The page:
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History of Artificial Eyes: Langdon M. Henderlite

Langdon M. Henderlite

Langdon Henderlite, August 2002
Langdon Henderlite, who was a Richmond native, was born to Langdon M. Henderlite, Ph.D.DD. and Courtney Edmond (Frischkorn) on April 12, 1925. Langdon's father was a missionary, and he spent considerable time in Brazil, South America. Langdon's first visit to Brazil was at age five, and he attended school in both Brazil and in Richmond.  

Langdon was hired at Galeski Optical as an apprentice in 1953. Along with Clyde Andrews, Mary Holt and Bob French, Langdon was an important contributor to the infamous "Galeski Eye."

In 1955, to service the needs of Galeski's growing clientele, Langdon was designated the "traveling eye man" for Galeski. A few of his travel points included: Norfolk, Virginia; Roanoke, Virginia; Charlottesville, Virginia, Winston-Salem, North Carolina; Bluefield, West Virginia and Huntington, West Virginia.

The 1950's and 1960's were an incredible changing climate for ocular prostheses. Stock glass prostheses were still being fitted, and the area of western Virginia and West Virginia relied on stock prostheses. The traveling eye man was very welcome to the ophthalmic community in these areas.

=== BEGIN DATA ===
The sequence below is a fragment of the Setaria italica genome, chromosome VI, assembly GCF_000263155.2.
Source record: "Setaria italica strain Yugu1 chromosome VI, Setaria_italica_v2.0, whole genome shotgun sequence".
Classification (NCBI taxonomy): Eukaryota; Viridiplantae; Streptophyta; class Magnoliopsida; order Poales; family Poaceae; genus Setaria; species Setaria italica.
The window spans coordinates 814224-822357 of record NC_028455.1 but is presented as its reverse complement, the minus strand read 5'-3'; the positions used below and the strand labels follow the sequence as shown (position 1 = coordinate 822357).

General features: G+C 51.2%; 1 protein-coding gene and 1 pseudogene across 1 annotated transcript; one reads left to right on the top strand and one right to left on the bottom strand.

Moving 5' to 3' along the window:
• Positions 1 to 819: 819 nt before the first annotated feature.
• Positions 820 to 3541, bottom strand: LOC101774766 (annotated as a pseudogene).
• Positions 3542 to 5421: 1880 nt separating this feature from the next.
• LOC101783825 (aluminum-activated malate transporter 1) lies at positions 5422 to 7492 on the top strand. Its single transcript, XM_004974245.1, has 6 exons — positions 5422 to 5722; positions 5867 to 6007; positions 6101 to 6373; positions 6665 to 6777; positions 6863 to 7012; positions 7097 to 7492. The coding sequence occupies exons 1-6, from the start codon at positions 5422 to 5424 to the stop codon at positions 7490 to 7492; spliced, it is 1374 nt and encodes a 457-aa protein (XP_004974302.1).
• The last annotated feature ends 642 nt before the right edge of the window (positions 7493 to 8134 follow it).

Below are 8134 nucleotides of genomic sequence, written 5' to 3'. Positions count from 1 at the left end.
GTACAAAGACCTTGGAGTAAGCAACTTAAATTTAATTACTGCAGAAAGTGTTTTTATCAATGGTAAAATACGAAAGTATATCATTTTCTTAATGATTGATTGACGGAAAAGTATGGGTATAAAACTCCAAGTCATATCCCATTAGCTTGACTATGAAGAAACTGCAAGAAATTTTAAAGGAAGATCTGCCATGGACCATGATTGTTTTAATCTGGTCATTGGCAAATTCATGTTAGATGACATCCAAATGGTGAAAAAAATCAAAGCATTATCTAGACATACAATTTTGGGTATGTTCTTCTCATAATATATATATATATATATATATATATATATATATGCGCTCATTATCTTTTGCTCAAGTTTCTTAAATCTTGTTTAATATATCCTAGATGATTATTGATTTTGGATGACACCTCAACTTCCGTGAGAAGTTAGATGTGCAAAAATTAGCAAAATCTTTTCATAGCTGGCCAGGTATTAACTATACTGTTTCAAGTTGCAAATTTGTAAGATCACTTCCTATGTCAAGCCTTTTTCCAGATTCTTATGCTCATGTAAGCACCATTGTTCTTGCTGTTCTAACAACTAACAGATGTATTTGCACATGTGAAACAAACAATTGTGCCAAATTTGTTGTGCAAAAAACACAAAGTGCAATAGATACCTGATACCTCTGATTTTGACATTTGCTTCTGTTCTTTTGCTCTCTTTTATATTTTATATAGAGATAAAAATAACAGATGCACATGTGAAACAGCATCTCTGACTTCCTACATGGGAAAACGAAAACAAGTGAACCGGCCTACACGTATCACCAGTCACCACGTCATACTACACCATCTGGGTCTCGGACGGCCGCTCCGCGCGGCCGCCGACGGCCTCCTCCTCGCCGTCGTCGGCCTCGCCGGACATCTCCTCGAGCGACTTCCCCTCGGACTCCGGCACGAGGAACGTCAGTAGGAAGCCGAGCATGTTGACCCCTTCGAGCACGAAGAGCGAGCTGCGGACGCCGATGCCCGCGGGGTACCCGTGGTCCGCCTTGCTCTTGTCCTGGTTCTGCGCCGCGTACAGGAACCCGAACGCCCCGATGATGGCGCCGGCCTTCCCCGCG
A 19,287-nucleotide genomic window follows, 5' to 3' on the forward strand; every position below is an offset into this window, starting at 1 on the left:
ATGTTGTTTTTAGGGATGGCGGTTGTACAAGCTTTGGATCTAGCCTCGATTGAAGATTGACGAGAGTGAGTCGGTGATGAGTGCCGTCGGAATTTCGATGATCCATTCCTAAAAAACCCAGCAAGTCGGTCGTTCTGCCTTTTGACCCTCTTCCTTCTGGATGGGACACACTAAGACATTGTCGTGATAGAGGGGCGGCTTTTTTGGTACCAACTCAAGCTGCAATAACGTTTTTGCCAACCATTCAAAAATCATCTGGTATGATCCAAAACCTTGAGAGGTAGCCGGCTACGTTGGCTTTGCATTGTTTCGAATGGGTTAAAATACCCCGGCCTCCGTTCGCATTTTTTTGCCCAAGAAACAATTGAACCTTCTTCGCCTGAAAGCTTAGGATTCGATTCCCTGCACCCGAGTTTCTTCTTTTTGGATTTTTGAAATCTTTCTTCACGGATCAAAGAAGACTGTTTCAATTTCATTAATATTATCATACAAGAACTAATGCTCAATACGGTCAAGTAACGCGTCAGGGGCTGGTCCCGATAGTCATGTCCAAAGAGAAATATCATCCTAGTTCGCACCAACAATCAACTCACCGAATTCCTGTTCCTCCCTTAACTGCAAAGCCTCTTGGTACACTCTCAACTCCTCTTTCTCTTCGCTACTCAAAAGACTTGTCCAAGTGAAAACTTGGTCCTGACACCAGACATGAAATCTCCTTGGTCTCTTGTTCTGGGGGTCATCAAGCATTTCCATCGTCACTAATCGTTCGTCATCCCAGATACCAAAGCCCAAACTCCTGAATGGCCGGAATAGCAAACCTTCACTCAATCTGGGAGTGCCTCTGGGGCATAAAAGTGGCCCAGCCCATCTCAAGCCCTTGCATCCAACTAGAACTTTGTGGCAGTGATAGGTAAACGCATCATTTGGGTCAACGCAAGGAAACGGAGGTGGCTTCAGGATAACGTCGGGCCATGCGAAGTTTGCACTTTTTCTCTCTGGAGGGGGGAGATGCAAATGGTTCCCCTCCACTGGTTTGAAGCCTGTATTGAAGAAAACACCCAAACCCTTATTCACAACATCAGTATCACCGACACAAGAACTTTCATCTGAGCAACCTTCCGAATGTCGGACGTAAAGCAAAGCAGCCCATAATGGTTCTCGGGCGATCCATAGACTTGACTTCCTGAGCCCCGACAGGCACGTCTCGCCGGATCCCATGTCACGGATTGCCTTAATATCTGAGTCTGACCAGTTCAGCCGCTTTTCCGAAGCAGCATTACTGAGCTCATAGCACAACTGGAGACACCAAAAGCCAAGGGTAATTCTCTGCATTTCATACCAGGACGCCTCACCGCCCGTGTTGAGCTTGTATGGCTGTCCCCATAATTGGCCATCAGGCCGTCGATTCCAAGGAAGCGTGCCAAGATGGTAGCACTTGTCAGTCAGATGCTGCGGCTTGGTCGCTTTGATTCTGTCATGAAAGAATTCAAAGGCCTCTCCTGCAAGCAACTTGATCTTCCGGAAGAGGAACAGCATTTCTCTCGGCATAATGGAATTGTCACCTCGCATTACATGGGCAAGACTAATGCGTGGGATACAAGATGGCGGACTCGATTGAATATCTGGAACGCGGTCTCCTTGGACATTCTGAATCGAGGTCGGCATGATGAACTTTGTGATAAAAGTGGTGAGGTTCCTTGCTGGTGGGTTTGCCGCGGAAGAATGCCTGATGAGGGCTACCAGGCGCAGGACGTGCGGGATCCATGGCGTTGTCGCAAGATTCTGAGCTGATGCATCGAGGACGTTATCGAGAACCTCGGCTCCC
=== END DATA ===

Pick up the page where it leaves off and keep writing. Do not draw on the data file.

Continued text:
Langdon continued to be a significant eye maker in Richmond and the surrounding area, and became a member of the American Society of Ocularists in 1960, three years after its inception. He became board certified in 1980.

With Galeski Optical soon to be sold to a Canadian optical company, Langdon left Galeski Optical and formed his own practice in downtown Roanoke in 1980. He assumed Ludwig Hussar's (the Hungarian dentist) ocular prosthetic practice from Oak Hill, West Virginia in 1981, and briefly collaborated with Pittsburgh and Morgantown, West Virginia ocularist Walter "Bud" Tillman in 1981-82. Langdon continued to work in Roanoke until 1989, when he semi-retired into New Castle, Virginia. His "retirement" came a few years later in 1998 when Michael O. Hughes assumed his practice in southwestern Virginia.

Langdon enjoyed a forty-five year career in the field of making custom ocular prosthetics. He is fondly remembered as "Red" (for his orange-red hair) and for his humor and compassion for those distraught over having lost their eye.